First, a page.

"We've learned since we were young that it doesn't take much to make somebody's life better," Max Klein tells PEOPLE

By Cathy Free
June 15, 2017 11:35 AM

Jake and Max Klein were 4 years old when they first realized there was a world in need outside the front door of their home in Edgewater, New Jersey.

The twin brothers took all of the money out of their piggy banks and asked their parents, Mark Klein and Sandy Rubinstein, if they could buy Christmas gifts for kids who weren’t expecting any.

Then, at age 6, the boys announced that they wanted money usually spent on their birthday presents to go to charitable donations. They bought laptops for their local fire department and bulletproof vests for police officers, and they sold cookies to raise funds for pediatric cancer research.

Courtesy Kids That Do Good
Courtesy Kids That Do Good

When they learned at age 8 that they were too young to volunteer at their town’s soup kitchen, “that’s when we decided we’d have to come up with a way to take things into our own hands,” Jake, now 15, tells PEOPLE. “We thought, ‘What can we do to show that kids are capable of making a difference and doing more than we’re given credit for?’ ”

Last year, he and Max, now going into the 10th grade at Leonia High School, launched Kids That Do Good, a nonprofit website that lists hundreds of ways for young people to get involved in charitable work, coast-to-coast.

Jake and Max Klein
Courtesy Kids That Do Good

With volunteer organizations updated regularly for almost 60 metropolitan areas and more to come, “there’s no reason why most kids can’t forget about TV and video games for a few hours and help make another person’s life better,” Max tells PEOPLE. “No matter how young or how old we are, it’s important for us to look out for one another.”

It’s a lesson that has caught on with many, including 9-year-old Sophia Somerstein, who lives near the Kleins in New Jersey.

“Max and Jake inspired me to help collect food last Thanksgiving and I really loved the feeling of making somebody’s holiday better,” she says. “Now this summer, I want to help people around me, and I hope I can teach other kids my age, too. It’s cool that kids just like me can do something to help others.”

Courtesy Kids That Do Good

Growing up in Edgewater with no other siblings, the Klein brothers learned early on “to be each other’s best friend and do what we could to put a smile on somebody else’s face,” says Jake. “Our parents taught us that when somebody is sick, you make them soup. They taught us about compassion and we decided to follow.”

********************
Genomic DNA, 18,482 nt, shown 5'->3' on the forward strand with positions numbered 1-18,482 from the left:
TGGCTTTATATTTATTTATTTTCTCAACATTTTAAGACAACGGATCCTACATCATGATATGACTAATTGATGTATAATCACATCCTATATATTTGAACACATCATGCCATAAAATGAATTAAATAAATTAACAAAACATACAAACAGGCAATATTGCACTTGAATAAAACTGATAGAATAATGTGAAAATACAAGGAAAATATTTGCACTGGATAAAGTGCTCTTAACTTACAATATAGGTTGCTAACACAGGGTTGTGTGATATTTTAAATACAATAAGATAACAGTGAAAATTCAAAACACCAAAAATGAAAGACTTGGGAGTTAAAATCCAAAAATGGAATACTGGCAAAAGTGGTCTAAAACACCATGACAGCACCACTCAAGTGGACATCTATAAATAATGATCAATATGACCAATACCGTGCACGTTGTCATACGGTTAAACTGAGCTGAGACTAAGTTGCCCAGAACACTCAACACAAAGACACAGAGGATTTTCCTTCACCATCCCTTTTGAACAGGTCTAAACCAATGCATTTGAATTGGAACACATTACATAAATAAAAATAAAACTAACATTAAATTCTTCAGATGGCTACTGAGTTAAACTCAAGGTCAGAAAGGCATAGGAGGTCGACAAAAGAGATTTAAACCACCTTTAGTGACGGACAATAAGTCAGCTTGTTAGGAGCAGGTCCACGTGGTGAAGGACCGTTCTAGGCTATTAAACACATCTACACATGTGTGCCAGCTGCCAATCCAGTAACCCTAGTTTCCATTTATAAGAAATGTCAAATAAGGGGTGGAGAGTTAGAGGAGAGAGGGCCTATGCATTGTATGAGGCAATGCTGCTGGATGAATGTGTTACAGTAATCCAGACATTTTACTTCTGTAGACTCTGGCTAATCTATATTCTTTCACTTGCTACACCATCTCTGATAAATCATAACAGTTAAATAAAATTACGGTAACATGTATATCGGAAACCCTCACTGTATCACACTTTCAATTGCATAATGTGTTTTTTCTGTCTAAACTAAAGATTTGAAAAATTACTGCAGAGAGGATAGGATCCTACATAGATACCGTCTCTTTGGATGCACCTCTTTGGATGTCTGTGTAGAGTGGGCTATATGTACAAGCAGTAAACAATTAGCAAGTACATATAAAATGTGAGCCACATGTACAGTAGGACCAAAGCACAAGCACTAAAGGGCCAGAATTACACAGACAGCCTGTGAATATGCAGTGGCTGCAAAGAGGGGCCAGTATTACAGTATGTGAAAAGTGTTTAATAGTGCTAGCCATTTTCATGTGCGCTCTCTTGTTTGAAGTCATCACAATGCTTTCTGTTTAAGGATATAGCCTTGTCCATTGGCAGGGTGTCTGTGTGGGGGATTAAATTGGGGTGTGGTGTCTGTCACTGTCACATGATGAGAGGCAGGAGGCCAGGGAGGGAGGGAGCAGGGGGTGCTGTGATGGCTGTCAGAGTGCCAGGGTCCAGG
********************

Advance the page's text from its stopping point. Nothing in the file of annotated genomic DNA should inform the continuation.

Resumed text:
The boys’ father, Mark, who works in real estate, says: “You always hope your children learn from you and grow into the people you know they can be. Jake and Max stand up to bullies and fight for the little guy. They make sure everyone is included and are always concerned about taking care of those around them. Kids That Do Good is just another example of how they want to share their goodness with others.”

Adds their mom, Sandy, a marketing executive: “I’m so proud of the men our children are becoming. Today, so many young people forget that compassion and kindness are more important than electronics and social media. Each person can make a difference and that’s what Max and Jake aim to show others.”

The brothers, who devote about 20 hours a week to researching new volunteer opportunities and improving their website, also continue to pitch in at least once a month at charities in their area.

“We’re always thrilled to work with Max and Jake and Kids That Do Good,” says Dana Porrazzo, co-leader of a Girl Scout Troop in Edgewater. “They’ve shown our Girl Scouts firsthand how every every kid has the power to make change happen.”

The Kleins recently kicked off a challenge for kids registered on their website (about 3,000 so far) to track their volunteer hours, with the goal of topping 100,000 by the end of 2017.

“Someday, we’d love to reach a million hours,” notes Max, who hopes to continue running Kids That Do Good with Jake when they both go off to college.

“We’ve learned since we were young that it doesn’t take much to make somebody’s life better,” he says. “Whether you walk somebody’s dog or help an elderly person cross the street, as long as you’re doing something, that’s all that matters.”